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Labour calls for law forcing businesses to report cyber attacks in UK

Anh Nguyen | March 26, 2014
Labour has called for a law that requires all private companies to report cyber attacks that threaten the country's national infrastructure.

Labour has called for a law that requires all private companies to report cyber attacks that threaten the country's national infrastructure.

The EU has previously proposed to require all companies and organisations to notify the national supervisory authority of any serious data breaches within 24 hours, which IT companies have highlighted could be difficult if businesses don't have the systems in place to enable such reporting.

In a speech to the Royal United Services Institute (RUSI) today, Vernon Coaker, Labour's shadow defence secretary, said: "New types of threat, such as cyber, will increasingly test the resilience of UK critical infrastructure networks.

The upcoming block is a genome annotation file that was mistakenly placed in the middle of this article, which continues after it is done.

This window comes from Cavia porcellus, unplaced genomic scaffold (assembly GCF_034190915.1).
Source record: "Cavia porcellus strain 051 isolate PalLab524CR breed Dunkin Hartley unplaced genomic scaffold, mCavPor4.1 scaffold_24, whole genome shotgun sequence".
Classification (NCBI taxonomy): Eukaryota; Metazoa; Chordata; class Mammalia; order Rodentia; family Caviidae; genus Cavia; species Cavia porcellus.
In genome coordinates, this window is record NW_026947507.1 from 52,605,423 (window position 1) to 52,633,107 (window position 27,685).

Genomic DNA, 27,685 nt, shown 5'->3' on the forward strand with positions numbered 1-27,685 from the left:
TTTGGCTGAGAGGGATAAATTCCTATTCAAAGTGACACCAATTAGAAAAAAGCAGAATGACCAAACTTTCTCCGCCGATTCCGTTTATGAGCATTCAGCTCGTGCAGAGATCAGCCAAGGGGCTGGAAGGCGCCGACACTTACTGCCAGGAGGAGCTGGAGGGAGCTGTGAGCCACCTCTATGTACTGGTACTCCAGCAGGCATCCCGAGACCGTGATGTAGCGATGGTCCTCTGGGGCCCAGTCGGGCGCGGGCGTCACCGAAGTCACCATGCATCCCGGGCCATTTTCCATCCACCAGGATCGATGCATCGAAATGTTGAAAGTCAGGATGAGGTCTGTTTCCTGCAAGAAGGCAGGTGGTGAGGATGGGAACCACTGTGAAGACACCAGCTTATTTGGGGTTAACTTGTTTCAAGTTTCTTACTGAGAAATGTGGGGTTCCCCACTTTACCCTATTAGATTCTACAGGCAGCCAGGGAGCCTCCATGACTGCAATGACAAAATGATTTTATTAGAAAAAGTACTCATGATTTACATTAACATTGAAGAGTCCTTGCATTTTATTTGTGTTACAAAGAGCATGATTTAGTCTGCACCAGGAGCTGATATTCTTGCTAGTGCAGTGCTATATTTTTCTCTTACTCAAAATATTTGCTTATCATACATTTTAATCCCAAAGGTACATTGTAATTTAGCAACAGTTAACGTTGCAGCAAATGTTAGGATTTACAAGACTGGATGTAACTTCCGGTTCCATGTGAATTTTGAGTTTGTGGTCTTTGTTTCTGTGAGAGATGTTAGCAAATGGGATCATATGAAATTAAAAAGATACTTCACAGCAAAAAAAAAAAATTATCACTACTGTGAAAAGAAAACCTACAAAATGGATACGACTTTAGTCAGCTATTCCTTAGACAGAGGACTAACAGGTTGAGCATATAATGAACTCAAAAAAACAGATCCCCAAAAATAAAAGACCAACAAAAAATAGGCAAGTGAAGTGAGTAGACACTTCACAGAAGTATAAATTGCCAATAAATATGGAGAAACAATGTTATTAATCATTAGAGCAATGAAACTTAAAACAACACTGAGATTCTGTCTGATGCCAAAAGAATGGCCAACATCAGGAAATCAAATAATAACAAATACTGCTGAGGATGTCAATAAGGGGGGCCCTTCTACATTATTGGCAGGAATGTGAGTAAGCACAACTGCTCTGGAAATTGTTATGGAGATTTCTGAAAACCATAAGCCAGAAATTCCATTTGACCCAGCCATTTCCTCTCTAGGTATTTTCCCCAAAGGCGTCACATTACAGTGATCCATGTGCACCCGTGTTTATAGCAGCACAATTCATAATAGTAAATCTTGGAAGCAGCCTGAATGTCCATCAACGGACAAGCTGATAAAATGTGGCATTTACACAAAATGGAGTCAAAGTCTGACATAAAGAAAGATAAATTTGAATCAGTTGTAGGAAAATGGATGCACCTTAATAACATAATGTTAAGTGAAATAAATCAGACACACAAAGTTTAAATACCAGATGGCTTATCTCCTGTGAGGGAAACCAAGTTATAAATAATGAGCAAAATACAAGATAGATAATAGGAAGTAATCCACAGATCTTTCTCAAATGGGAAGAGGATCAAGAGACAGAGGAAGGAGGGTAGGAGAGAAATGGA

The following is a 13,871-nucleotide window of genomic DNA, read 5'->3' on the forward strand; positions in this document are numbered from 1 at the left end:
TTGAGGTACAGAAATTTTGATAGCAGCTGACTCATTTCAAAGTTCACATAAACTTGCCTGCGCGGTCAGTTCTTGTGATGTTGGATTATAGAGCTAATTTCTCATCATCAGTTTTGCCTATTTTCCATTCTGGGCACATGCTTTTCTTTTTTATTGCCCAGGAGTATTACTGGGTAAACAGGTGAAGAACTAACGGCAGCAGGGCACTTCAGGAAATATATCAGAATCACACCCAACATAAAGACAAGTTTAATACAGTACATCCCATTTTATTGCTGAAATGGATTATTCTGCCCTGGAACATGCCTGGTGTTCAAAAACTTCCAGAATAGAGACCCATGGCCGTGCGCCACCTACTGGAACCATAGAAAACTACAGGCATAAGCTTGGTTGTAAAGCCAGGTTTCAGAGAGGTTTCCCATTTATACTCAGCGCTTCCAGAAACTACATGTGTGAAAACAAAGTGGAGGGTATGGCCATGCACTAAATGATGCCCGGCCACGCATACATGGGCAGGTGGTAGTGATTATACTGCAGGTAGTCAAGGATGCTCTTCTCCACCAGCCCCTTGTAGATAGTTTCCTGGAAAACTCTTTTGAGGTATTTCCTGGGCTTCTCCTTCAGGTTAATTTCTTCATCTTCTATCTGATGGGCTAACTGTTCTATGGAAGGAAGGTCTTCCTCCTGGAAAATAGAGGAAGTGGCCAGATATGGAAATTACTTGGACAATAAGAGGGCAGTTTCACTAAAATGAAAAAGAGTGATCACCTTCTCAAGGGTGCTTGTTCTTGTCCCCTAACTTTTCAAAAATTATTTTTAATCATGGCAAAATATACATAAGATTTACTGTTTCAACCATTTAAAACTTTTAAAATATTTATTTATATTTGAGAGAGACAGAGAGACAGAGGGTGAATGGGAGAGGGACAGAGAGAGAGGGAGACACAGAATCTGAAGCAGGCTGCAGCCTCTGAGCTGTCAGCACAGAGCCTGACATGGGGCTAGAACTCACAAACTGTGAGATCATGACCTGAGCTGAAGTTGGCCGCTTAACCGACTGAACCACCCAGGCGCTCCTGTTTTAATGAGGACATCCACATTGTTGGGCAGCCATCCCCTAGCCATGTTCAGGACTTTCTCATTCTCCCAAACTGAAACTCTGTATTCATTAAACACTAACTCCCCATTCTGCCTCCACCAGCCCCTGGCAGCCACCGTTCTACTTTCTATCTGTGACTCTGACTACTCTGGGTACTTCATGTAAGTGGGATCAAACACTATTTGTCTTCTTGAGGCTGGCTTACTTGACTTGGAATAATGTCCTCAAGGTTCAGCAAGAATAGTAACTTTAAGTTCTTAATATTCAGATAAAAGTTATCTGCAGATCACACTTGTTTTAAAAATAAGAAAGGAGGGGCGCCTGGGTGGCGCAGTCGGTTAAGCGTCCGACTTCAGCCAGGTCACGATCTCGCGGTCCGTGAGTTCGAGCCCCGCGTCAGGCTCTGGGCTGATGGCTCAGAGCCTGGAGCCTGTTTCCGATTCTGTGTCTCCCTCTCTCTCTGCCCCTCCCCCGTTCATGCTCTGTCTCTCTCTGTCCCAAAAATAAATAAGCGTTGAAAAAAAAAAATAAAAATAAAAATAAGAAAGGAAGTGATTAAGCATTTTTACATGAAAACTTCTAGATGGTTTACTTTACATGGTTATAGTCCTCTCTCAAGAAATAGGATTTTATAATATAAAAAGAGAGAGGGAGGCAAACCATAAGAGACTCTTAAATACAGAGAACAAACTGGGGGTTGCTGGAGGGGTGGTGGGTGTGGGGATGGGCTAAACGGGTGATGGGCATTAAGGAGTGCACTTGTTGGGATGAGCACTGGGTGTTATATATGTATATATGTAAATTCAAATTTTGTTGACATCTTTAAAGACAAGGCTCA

"Labour has already called on the government to ensure that every company working with the Ministry of Defence (MoD), regardless of its size or the scale of its work, signs up to a cyber-security charter.

"Building on this, we will also consult on the prospect of creating a statutory requirement for all private companies to report serious cyber-attacks threatening the UK's national infrastructure."

Earlier this month, Europe approved a new cybersecurity law - the Network and Information Security directive - mandating companies that own, operate or provide technology for critical infrastructure facilities to report security incidents. The EU wants to reach an agreement with member states, including the UK, by the end of 2014.

 

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